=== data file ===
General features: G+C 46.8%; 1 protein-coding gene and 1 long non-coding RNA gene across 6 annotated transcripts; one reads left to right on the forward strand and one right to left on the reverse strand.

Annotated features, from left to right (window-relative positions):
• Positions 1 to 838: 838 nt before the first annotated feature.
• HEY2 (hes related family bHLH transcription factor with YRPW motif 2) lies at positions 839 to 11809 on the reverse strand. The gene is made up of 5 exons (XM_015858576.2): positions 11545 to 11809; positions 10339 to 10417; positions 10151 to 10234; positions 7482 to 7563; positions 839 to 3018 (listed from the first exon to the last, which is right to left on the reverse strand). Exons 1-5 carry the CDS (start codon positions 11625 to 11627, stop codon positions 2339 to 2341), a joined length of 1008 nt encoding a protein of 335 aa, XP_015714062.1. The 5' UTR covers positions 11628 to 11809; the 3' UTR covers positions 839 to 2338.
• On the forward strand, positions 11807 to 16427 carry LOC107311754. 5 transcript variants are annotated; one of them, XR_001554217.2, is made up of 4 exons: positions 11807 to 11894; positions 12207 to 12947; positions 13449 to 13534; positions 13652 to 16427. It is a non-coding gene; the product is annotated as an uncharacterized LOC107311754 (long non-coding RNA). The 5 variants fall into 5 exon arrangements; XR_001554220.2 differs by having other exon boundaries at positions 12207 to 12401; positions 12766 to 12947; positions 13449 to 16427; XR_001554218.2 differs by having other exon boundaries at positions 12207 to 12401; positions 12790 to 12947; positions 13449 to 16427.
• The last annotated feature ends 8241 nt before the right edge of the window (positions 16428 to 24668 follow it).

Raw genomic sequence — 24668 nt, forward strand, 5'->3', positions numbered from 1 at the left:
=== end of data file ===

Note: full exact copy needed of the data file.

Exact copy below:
General features: G+C 46.8%; 1 protein-coding gene and 1 long non-coding RNA gene across 6 annotated transcripts; one reads left to right on the forward strand and one right to left on the reverse strand.

Annotated features, from left to right (window-relative positions):
• Positions 1 to 838: 838 nt before the first annotated feature.
• HEY2 (hes related family bHLH transcription factor with YRPW motif 2) lies at positions 839 to 11809 on the reverse strand. The gene is made up of 5 exons (XM_015858576.2): positions 11545 to 11809; positions 10339 to 10417; positions 10151 to 10234; positions 7482 to 7563; positions 839 to 3018 (listed from the first exon to the last, which is right to left on the reverse strand). Exons 1-5 carry the CDS (start codon positions 11625 to 11627, stop codon positions 2339 to 2341), a joined length of 1008 nt encoding a protein of 335 aa, XP_015714062.1. The 5' UTR covers positions 11628 to 11809; the 3' UTR covers positions 839 to 2338.
• On the forward strand, positions 11807 to 16427 carry LOC107311754. 5 transcript variants are annotated; one of them, XR_001554217.2, is made up of 4 exons: positions 11807 to 11894; positions 12207 to 12947; positions 13449 to 13534; positions 13652 to 16427. It is a non-coding gene; the product is annotated as an uncharacterized LOC107311754 (long non-coding RNA). The 5 variants fall into 5 exon arrangements; XR_001554220.2 differs by having other exon boundaries at positions 12207 to 12401; positions 12766 to 12947; positions 13449 to 16427; XR_001554218.2 differs by having other exon boundaries at positions 12207 to 12401; positions 12790 to 12947; positions 13449 to 16427.
• The last annotated feature ends 8241 nt before the right edge of the window (positions 16428 to 24668 follow it).

Raw genomic sequence — 24668 nt, forward strand, 5'->3', positions numbered from 1 at the left: